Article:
Applied-TEL Watch

5 technology areas to track in the wake of the industry’s biggest merger.


By Mark LaPedus
So far this year, the biggest story in the fab tool industry is fairly obvious—Applied Materials recently signed a definitive agreement to acquire rival Tokyo Electron Ltd. (TEL) for about $9.3 billion. The blockbuster announcement will likely be the top story of 2013.

Of course, the integration of Applied and TEL will be a challenge. In any case, the Applied-TEL deal is important for several reasons. First, it creates the world’s largest IC-equipment company. More importantly, the proposed Applied-TEL duo will provide some clues in terms of which direction the technology is heading in the semiconductor industry.

With the help of equipment vendors, chipmakers are in the middle of an inflexion point. For example, many IC makers are developing some or all of the new chip architectures in the market, such as 3D NAND, stacked die, and fully depleted devices based on finFETs and FD-SOI.

On top of that, the industry is migrating to new materials, and eventually, 450mm wafers. Flat-panel displays, MEMS, mixed-signal, and next-generation memories are also intriguing markets.

The proposed Applied-TEL duo is involved in most, if not all, of these markets. So, in any case, here are five technology/business areas to watch as the combined Applied-TEL entity moves forward:

  1.  The progress of directed self-assembly (DSA). At one time, Applied had a wafer track venture with Dainippon Screen, dubbed Sokudo. But in 2009, Applied backed away from the business and reduced its stake in Sokudo from 48% to 18%. In the proposed deal with TEL, Applied likely will divest its stake in Sokudo. And Applied will regain its enthusiasm in wafer track for two reasons. First, TEL has a near monopoly in the arena. Second, TEL is leading the charge in specialized track equipment for DSA. Of course, DSA is still in the early stages. But if the industry can get DSA to work, the proposed Applied-TEL duo will find itself in the profitable eye of the lithographic storm.
  2.  The direction of 450mm platforms. For some time, TEL has been developing an “open and modular platform” for 450mm tools. This would enable TEL—and rival fab tool vendors—the ability to develop plug-and-play process modules for the open platform, thereby reducing costs and development times. On the other hand, Applied has dismissed the open platform idea, because the technology would give its rivals an edge. Instead, Applied and others are developing proprietary 450mm tools. It’s unlikely that the proposed Applied-TEL duo would develop two separate 450mm platforms. So, chances are the open platform concept could fall by the wayside over time.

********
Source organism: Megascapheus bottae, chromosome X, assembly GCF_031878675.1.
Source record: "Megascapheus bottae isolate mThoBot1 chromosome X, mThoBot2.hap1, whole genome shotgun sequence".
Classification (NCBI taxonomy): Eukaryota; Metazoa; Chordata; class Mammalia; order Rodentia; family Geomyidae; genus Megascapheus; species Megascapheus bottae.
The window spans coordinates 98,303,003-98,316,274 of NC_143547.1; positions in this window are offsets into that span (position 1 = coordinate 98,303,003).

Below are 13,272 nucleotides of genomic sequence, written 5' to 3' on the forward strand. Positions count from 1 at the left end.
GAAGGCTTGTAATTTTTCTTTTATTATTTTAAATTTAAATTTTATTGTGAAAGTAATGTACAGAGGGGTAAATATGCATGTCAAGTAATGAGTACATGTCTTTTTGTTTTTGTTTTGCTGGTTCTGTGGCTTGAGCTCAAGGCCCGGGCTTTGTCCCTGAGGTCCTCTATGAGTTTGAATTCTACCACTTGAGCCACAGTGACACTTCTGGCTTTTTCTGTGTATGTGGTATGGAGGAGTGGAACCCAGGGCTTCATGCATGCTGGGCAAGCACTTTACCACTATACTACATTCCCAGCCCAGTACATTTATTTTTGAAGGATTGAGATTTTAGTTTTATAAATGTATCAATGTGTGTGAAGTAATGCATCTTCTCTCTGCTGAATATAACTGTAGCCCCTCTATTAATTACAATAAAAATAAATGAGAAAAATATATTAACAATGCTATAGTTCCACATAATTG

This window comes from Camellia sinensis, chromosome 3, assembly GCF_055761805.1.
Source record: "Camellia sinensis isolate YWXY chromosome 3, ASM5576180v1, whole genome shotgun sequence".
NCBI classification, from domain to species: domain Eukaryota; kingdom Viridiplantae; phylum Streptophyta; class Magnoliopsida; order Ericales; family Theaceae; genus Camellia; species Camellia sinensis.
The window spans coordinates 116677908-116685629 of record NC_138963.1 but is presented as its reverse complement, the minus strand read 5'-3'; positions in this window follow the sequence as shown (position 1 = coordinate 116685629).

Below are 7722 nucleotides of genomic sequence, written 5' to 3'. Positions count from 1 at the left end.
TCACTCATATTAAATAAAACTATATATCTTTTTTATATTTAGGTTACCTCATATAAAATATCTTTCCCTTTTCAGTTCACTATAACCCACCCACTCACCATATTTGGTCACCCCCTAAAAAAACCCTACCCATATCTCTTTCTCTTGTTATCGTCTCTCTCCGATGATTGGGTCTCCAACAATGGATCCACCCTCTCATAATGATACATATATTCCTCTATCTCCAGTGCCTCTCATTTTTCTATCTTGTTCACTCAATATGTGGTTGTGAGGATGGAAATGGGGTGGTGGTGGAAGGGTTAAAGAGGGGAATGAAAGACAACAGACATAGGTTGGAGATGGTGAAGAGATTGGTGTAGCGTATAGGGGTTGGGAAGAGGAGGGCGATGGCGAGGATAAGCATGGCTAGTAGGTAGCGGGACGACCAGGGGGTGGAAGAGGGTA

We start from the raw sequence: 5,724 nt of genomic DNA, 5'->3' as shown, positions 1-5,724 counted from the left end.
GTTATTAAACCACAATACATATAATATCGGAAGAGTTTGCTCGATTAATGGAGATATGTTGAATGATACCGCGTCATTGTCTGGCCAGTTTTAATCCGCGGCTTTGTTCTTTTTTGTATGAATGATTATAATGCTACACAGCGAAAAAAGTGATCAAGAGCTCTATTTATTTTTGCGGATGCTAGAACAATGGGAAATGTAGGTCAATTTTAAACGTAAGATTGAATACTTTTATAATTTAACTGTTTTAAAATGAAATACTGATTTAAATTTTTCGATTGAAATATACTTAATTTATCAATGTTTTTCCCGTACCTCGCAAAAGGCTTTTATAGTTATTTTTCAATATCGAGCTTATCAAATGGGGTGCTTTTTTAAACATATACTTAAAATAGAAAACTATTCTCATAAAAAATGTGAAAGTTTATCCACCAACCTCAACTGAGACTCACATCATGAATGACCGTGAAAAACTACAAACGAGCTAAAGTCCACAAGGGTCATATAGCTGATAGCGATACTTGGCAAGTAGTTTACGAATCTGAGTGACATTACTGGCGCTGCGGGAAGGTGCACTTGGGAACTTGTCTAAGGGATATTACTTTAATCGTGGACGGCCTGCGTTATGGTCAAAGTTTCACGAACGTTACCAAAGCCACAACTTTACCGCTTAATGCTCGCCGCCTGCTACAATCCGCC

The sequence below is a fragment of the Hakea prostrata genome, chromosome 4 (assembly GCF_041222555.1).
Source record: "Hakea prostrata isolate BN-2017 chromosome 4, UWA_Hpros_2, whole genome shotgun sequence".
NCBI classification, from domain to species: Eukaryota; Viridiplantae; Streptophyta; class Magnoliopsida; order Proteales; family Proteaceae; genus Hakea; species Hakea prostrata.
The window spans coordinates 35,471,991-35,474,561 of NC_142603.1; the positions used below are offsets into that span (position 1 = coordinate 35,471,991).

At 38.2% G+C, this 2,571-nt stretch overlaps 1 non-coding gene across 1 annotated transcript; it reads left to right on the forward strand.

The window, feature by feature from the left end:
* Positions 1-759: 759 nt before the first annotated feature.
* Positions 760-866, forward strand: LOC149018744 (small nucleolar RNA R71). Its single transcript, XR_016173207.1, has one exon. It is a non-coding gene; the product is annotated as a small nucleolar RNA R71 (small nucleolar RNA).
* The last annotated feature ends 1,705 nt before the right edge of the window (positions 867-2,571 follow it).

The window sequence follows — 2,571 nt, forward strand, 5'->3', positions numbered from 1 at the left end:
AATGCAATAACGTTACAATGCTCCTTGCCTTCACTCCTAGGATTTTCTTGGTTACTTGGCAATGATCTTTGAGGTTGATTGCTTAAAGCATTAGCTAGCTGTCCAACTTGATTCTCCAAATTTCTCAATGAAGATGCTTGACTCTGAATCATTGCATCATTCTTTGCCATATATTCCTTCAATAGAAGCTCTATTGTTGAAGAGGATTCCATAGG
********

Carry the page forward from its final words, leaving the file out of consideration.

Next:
3.  Filling in the pieces. It takes huge resources to develop fab tools for all chip markets. So, companies are consolidating to obtain more pieces of the puzzle. For example, TEL is stronger in dielectric etch, while Applied focuses on conductor etch. Chipmakers want both etch technologies. Applied-TEL also need both to compete more favorably against Lam Research in the 3D NAND and finFET markets.
  4.  The metrology race. For years, Applied has been expanding its metrology/inspection portfolio to compete against KLA-Tencor. Metrology is a fast growing market. Going forward, the Applied-TEL duo will likely expand its metrology portfolio. In fact, during recent conference calls, Applied has talked about a potential move into e-beam inspection. Also look for Applied-TEL to make future acquisitions in the metrology arena.
  5.  The fallout. The fab tool market continues to consolidate. The big vendors are getting bigger and will continue to look for acquisitions. “Look for KLA-Tencor, Lam Research and/or ASML to become active over the next one or two years,” said Weston Twigg, an analyst with Pacific Crest Securities, in a recent report. In fact, Twigg believes a potential ASML-KLA merger makes sense in the long run. “We like the idea of ASML and KLA-Tencor, as it is somewhat synergistic.”

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